However, Scott failed to preserve the trial court's exclusion of Grady's criminal record for review. Excluded evidence is sufficiently preserved for review "when the trial court has been informed as to what counsel intends to show by the evidence and why it should be admitted, and this court has a record upon which we may adequately examine the propriety and harmfulness of the ruling." United States v. Ballis, 28 F.3d 1399, 1406 (5th Cir.1994). Scott informed the trial court that he wished "to show Mr. Grady's motivation for providing the information that he did," and made an offer of proof of the criminal record itself. Such a global offer was not sufficient to preserve error, see id. at 1407, unless Scott intended to introduce into evidence the entire record.5 Scott made no offer of proof as to which portions of the record were probative of Grady's motivation. See Carroll v. Morgan, 17 F.3d 787, 790 (5th Cir.1994) (finding exclusion of publications harmless where party failed to make an offer of proof as to which passages were relevant). Scott made no offer of proof as to what portions of the record were even admissible. See United States v. Peden, 961 F.2d 517, 521 (5th Cir.) (finding no abuse of discretion in trial court's refusing to admit juvenile records under evidentiary rule where party failed to indicate what portions would be admissible under the rule), cert. denied, --- U.S. ----, 113 S.Ct. 392, 121 L.Ed.2d 300 (1992). Because Scott did not sufficiently inform the trial court what he intended to show by introducing Grady's criminal record into evidence, why it should be admitted, and what portions were admissible under what rule of evidence, Scott did not preserve this issue for appeal.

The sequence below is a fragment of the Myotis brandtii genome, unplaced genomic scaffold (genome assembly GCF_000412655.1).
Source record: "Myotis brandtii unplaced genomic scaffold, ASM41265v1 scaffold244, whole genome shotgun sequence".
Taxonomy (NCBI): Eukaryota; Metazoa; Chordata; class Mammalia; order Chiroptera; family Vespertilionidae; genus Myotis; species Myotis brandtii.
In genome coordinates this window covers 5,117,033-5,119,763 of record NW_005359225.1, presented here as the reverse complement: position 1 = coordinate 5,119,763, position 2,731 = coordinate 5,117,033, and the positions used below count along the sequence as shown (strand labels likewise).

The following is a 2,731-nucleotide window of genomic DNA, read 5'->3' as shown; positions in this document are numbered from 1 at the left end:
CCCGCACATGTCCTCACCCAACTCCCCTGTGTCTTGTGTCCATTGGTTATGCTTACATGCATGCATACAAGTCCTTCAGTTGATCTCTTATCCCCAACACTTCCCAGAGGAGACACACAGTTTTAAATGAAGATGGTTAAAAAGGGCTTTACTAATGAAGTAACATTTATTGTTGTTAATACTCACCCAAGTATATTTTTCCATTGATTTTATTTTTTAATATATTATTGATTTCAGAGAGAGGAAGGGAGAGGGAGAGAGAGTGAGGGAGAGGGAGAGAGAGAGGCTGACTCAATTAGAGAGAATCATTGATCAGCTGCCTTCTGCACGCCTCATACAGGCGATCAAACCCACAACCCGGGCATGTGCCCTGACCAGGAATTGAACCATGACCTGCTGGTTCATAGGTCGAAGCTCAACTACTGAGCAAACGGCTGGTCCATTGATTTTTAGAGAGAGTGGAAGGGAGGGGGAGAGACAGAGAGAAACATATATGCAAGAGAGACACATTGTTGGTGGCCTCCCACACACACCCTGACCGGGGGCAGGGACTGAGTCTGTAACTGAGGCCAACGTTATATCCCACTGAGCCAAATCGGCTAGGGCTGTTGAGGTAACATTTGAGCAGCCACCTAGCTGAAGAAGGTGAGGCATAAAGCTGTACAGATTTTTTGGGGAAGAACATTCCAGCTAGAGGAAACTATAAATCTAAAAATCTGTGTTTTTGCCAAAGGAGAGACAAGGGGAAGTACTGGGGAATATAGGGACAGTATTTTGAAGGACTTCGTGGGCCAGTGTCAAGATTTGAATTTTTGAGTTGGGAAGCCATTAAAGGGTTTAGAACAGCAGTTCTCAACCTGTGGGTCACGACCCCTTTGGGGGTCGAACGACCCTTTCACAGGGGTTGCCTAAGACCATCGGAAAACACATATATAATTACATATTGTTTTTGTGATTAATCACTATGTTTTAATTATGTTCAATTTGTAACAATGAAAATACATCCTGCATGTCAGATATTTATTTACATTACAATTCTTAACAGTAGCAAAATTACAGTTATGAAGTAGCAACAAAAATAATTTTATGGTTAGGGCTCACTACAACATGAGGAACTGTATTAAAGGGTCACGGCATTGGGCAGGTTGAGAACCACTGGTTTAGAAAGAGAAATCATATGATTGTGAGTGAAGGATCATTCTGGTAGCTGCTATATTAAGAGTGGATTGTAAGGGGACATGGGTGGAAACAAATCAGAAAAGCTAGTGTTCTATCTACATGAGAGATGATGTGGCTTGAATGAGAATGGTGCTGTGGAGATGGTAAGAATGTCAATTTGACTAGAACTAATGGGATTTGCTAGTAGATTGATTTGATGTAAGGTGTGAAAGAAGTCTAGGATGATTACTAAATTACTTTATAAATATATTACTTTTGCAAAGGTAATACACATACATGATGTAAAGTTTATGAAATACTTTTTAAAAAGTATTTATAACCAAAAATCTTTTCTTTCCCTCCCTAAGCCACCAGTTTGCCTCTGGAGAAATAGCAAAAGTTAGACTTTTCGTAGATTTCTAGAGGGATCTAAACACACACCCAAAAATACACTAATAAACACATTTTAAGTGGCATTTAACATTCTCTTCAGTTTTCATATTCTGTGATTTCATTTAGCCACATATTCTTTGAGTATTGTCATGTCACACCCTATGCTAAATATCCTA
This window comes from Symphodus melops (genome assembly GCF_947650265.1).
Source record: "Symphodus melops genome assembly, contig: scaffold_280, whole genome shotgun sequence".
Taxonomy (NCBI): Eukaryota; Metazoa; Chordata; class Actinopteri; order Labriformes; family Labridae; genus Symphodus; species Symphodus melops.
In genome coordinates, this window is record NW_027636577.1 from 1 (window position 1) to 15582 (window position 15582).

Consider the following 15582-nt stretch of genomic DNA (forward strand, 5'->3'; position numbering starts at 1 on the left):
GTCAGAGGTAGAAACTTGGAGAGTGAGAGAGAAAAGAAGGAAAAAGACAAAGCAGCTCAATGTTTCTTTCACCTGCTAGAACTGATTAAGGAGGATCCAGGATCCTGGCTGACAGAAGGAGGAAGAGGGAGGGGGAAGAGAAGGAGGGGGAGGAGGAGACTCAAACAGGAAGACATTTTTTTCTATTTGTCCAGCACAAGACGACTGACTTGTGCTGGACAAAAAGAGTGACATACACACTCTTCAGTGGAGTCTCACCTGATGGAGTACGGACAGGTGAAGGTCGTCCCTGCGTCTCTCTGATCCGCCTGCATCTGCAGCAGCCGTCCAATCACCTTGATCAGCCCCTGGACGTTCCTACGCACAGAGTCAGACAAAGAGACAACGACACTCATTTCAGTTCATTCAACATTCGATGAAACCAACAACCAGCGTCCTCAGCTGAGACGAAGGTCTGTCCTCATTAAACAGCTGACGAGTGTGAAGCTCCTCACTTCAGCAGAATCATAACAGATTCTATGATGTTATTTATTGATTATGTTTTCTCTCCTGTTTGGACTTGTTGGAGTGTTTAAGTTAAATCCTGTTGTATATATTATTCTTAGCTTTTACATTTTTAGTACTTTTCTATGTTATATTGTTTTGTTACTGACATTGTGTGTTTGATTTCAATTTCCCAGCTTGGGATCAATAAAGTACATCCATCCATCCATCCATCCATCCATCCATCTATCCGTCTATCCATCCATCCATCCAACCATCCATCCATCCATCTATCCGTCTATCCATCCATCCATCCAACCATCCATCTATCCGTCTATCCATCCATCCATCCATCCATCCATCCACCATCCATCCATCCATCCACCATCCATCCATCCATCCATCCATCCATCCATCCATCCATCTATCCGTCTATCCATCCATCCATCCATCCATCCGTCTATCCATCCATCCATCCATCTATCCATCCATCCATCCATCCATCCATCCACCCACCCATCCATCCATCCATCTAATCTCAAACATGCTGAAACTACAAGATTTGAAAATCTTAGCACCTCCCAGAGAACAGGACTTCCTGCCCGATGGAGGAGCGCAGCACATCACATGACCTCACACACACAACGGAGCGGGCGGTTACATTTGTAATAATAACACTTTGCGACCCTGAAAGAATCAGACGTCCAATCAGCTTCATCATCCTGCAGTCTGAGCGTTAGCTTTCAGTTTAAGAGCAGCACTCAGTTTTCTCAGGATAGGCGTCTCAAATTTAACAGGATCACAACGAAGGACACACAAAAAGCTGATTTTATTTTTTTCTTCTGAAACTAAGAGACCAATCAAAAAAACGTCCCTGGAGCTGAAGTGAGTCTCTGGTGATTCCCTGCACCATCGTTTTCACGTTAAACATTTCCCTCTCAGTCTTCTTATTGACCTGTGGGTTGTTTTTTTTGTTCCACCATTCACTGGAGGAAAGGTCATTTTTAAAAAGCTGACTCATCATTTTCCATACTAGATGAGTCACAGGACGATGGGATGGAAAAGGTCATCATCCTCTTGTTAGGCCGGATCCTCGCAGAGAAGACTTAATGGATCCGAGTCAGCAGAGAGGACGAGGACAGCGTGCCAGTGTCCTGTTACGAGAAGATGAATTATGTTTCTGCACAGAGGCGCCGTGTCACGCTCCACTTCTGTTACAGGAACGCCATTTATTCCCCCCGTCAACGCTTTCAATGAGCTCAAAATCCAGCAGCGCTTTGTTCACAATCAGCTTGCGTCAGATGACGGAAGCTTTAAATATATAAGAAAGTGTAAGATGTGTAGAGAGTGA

Lastly, Scott alleges that the district court gave inadequate reasons for giving him a harsher sentence following the jury verdict than he had received pursuant to his guilty plea. Although the court reasoned that at trial Scott revealed "additional information about his involvement in the drug dealing and the amounts of drugs involved in the conspiracy which had not been available to the Court at the time of the first sentencing," Scott suggests that the increase from 188 months to 211 months was punishment for his challenging his guilty plea.